Most operating models are standard three-statement models with balance sheet, income, and cash flow statements. The general purpose of the model is to have historic data overwrite the forecast values and reflect what actually happened when the project is live.

A simple way is to create a set of proforma statements matching the format of the model; for every line of the cash flow, there is a corresponding line on the actual cash flow where one inputs data.

However, we will discuss some problems with that approach later. Here are a few things to consider when building a model like this:

Indices – If you have cash flows explicitly dictated by an index, most notably inflation, then the index needs to be kept up to date and behave correctly at the start of the forecast period.
Tax balances – Check for any tax losses you may be eligible to use and that any tax depreciation is calculated correctly.

Why populating historic data is not straightforward?

The main issue people have is a mismatch between the form of the data the model needs and the data they have. It can happen for many reasons, but generally, it comes down to the fact that the model was not set up to take the actual data. It is particularly true when converting a transaction model into an operating one, which we strongly advise against.

Generally, the focus of the financial model is cash flow; it is very detailed, showing where the money is coming from and where it’s going to. The profit and several balance sheets are still part of the model, but they are not the main outputs of the model.

On the other hand, the accounting team, which provides the actual data, is more focused on trial balances, having detailed items of profit, loss and
balance sheets and ensuring that they all balance. The cash flow is often a sort of an afterthought; it is often reduced to a couple of cash balances without many details.

Essentially this means you have far too much detail about things you don’t care about and not enough detail about things you do.

Thankfully, there are things you can do about this.

How to fix it?

Since it is almost impossible to know for sure what the data format will be, it is essential to allow flexibility to the solution you build, allowing for some amendments to the inputs where necessary.

Trial balance interface
The main advantage of a trial balance interface is that once programmed, it remembers how to process the data inputs, making recurrent updates much faster and easier.

The idea is to assign the hundreds of codes that constitute the trial balances from your accounting software to their equivalent in your model. For example, Cash account 1 is Net Cash, and Receivables balance 1 is accounts receivable.

Once done, you can simply paste your trial balance into this interface, and it will automatically identify everything. If there are a couple of new codes, it will alert you that you need to assign them. The interface converts the accounting data into the format the model expects and can use and is easier to track.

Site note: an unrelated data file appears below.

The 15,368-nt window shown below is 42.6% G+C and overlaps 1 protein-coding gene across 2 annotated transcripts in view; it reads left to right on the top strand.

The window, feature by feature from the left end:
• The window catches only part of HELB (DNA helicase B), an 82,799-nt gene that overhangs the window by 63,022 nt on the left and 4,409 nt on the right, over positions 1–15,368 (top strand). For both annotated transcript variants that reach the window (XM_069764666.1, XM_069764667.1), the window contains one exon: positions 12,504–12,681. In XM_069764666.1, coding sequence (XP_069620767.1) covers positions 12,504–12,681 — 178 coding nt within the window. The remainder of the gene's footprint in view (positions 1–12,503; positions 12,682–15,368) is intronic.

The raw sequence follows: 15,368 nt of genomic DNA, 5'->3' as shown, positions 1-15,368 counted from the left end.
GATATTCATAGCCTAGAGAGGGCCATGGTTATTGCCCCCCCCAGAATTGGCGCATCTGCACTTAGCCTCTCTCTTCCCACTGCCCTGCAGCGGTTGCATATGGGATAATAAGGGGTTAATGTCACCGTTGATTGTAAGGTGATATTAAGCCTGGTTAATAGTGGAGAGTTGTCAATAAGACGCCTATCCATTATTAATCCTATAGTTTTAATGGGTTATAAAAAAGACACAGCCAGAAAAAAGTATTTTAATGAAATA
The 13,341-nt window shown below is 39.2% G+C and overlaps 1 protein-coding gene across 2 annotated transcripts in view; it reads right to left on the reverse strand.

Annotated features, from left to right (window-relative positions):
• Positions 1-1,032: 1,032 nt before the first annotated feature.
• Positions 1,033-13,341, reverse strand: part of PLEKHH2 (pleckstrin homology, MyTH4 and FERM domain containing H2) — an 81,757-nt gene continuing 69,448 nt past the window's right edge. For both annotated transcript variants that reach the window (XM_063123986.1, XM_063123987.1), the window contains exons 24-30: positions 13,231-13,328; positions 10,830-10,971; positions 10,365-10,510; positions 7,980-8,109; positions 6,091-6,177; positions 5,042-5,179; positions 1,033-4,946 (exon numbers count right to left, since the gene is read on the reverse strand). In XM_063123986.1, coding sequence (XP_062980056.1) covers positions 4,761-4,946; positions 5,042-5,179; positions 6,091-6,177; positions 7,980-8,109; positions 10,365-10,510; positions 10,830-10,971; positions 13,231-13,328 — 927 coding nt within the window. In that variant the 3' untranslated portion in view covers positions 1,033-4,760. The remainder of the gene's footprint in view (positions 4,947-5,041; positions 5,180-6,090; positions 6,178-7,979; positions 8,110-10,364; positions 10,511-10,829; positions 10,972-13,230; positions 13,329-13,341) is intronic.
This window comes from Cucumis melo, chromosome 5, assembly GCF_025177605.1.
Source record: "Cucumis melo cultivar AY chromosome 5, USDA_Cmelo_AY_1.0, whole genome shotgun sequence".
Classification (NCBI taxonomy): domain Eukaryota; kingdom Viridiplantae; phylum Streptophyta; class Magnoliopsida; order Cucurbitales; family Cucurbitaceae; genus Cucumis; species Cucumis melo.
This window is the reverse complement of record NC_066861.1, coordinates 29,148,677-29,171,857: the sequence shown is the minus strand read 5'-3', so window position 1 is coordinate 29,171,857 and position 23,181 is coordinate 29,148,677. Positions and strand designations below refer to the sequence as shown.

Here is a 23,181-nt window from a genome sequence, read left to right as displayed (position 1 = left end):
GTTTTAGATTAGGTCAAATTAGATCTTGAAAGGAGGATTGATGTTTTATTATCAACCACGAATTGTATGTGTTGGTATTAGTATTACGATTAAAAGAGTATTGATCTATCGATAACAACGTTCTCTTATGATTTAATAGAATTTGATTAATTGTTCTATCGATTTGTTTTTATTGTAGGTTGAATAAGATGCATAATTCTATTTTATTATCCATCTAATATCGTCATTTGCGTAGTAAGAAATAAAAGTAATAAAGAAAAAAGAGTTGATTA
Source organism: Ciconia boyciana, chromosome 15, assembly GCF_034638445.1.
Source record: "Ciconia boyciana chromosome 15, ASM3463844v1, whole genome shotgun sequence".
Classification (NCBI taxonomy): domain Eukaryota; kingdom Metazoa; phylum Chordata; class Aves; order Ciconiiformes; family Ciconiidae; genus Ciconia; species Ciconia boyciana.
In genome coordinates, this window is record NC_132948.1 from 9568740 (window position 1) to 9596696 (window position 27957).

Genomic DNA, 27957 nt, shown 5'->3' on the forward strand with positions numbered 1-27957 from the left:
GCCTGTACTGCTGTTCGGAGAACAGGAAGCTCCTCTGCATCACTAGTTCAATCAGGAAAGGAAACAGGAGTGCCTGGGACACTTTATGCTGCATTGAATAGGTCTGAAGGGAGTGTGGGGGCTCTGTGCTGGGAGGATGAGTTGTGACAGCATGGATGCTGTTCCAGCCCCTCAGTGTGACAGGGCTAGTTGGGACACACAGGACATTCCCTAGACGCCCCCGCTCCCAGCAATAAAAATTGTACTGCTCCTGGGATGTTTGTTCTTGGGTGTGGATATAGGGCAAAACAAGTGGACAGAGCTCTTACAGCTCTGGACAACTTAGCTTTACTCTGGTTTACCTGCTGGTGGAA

This process is relatively easy for the profit, loss and balance sheets. The tricky thing you might have to do is use these balances and these profit and loss items to infer a cash flow. But again, once set up, your model will automatically update and recalculate balances and cash flow each time you feed in the latest accounting data.

The main advantage of this approach is that although it will take more time to set up, once done, importing historic data every period becomes relatively trivial. It is particularly helpful as updating the model is often relatively infrequent, meaning that if you do not do something like this, you will need to constantly remind yourself of how the model works.

Helper spreadsheet
If a trial balance interface is not for you, then the next best thing is to create a helper spreadsheet. Half of the battle when updating a model with historic data is remembering the meaning of each accounting code; while some are straightforward, others can be difficult to remember. Therefore, creating a spreadsheet listing all the trial balances and their matching terms in the model, indicating where they are used, will save you time and ensure consistency.

Pragmatic approach
A final solution is to adopt a more pragmatic approach to modelling and only focus on what matters.

The three key elements you should focus on are:

• Making sure all the cash balances are correct in the model, i.e., do they balance?
• Fixing any audit tests contained in your model, especially those checking that the balance sheet balances, the net movement on cash flow, and the net movement of profit and loss match the movements reported on your balance sheet. Having those three things correct does not mean your model is sound. But, at least, it indicates nothing has gone catastrophically wrong, especially in the first period, which is the main focus here.
• Ensuring key reporting metrics such as CFADS and debt service cover ratio are correct, at least in the early periods. You should have a feel for what those should be, so ensuring that they are roughly correct provides you with some comfort that your model is not too far away.

If you are interested in setting a trial balance interface and need some help building it, Operis will be delighted to support you. Contact us to discuss your specific requirements.

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